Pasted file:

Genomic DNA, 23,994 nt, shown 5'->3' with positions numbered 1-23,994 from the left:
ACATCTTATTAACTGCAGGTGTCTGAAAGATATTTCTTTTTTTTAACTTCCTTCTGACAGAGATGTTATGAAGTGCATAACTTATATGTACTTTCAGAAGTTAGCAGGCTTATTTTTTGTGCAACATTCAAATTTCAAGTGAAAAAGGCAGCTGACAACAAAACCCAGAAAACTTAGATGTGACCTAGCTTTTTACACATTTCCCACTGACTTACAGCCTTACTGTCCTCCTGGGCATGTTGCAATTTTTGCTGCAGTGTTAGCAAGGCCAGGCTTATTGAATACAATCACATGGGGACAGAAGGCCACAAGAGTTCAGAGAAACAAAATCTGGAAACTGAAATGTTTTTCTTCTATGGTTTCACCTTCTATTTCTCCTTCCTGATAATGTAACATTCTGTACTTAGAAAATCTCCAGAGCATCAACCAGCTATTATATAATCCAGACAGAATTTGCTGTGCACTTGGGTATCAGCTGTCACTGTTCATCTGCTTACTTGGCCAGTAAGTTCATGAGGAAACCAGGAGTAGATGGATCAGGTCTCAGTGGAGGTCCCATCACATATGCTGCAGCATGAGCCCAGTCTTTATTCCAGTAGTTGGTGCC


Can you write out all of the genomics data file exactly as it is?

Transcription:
Genomic DNA, 23,994 nt, shown 5'->3' with positions numbered 1-23,994 from the left:
ACATCTTATTAACTGCAGGTGTCTGAAAGATATTTCTTTTTTTTAACTTCCTTCTGACAGAGATGTTATGAAGTGCATAACTTATATGTACTTTCAGAAGTTAGCAGGCTTATTTTTTGTGCAACATTCAAATTTCAAGTGAAAAAGGCAGCTGACAACAAAACCCAGAAAACTTAGATGTGACCTAGCTTTTTACACATTTCCCACTGACTTACAGCCTTACTGTCCTCCTGGGCATGTTGCAATTTTTGCTGCAGTGTTAGCAAGGCCAGGCTTATTGAATACAATCACATGGGGACAGAAGGCCACAAGAGTTCAGAGAAACAAAATCTGGAAACTGAAATGTTTTTCTTCTATGGTTTCACCTTCTATTTCTCCTTCCTGATAATGTAACATTCTGTACTTAGAAAATCTCCAGAGCATCAACCAGCTATTATATAATCCAGACAGAATTTGCTGTGCACTTGGGTATCAGCTGTCACTGTTCATCTGCTTACTTGGCCAGTAAGTTCATGAGGAAACCAGGAGTAGATGGATCAGGTCTCAGTGGAGGTCCCATCACATATGCTGCAGCATGAGCCCAGTCTTTATTCCAGTAGTTGGTGCC